An international team of researchers led by USC engineers have developed a system of transmitting up to 2.56 terabits of data per second – using twisted beams of light.
As broadband cable only supports up to about 30 megabits per second, the twisted-light system is actually capable of transmitting more than 85,000 times more data per second.
According to Professor Alan Willner, the new platform could potentially be used to build high-speed satellite communication links, short free-space terrestrial links, or even adapted for transmission over fiber optic cables.
“You’re able to do things with light that you can’t do with electricity,” Willner explained. “That’s the beauty of light; it’s a bunch of photons that can be manipulated in many different ways at very high speed.”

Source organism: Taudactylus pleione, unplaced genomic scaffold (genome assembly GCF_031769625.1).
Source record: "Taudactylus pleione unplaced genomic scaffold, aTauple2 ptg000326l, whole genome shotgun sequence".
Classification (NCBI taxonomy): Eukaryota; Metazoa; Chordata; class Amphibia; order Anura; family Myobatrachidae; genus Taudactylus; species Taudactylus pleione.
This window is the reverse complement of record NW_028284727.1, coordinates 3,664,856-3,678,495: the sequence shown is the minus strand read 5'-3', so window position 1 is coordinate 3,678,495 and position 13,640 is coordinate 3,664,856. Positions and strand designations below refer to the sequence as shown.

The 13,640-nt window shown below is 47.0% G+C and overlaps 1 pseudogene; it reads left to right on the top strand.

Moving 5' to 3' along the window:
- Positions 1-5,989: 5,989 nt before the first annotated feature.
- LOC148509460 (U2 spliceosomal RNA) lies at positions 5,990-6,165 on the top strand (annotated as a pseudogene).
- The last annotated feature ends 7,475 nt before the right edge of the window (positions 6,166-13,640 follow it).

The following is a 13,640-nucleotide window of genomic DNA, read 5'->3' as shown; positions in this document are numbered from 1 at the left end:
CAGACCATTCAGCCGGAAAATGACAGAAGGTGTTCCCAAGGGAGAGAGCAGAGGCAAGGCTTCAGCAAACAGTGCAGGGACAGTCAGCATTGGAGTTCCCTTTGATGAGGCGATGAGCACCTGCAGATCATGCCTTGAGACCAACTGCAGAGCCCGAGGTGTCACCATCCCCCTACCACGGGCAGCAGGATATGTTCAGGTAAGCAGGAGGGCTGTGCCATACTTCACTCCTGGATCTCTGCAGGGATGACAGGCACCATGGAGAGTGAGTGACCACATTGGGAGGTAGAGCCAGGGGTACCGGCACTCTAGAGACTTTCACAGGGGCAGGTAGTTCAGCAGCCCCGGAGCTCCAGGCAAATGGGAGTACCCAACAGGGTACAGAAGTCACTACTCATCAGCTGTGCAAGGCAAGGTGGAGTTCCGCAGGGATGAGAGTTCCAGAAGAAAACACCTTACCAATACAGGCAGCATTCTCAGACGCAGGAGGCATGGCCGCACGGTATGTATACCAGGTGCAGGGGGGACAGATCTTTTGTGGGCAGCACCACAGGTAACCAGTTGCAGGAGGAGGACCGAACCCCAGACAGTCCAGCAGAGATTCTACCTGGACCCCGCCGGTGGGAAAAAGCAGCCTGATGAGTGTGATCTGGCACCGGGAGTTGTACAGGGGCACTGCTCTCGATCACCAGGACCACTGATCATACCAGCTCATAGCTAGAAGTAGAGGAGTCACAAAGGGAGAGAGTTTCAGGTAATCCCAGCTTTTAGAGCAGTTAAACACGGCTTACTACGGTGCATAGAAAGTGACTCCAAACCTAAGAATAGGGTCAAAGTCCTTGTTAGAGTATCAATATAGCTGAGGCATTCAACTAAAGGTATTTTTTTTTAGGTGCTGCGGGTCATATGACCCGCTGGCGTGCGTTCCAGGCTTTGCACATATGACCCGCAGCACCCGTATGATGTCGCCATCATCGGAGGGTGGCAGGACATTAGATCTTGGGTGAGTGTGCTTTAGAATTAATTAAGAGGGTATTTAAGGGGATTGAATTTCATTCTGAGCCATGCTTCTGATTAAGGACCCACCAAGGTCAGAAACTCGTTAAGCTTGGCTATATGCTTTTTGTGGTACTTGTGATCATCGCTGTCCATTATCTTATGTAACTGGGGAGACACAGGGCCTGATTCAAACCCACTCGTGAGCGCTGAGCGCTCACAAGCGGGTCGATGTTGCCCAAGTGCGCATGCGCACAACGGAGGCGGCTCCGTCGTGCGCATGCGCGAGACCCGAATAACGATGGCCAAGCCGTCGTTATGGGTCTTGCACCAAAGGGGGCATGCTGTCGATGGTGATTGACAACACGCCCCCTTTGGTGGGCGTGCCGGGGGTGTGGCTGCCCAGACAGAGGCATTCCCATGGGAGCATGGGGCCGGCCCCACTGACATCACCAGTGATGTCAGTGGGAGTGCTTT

Essentially, Willner and his colleagues used beam-twisting “phase holograms” to manipulate eight beams of light so that each one twisted in a DNA-like helical shape as it propagated in free space. Each of the beams had its own individual twist and can be encoded with “1” and “0” data bits, making each an independent data stream – much like separate channels on a radio.
During the demonstration, Willner’s team managed to transmit the data over open space in a lab, attempting to simulate the type of communications that might occur between satellites in space.
The next step for USC researchers? To analyze how beam-twisting “phase holograms” could be adapted for use in fiber optics, like those frequently used to transmit data over the Internet.
“We didn’t invent the twisting of light, but we took the concept and ramped it up to a terabit-per-second,” Willner added.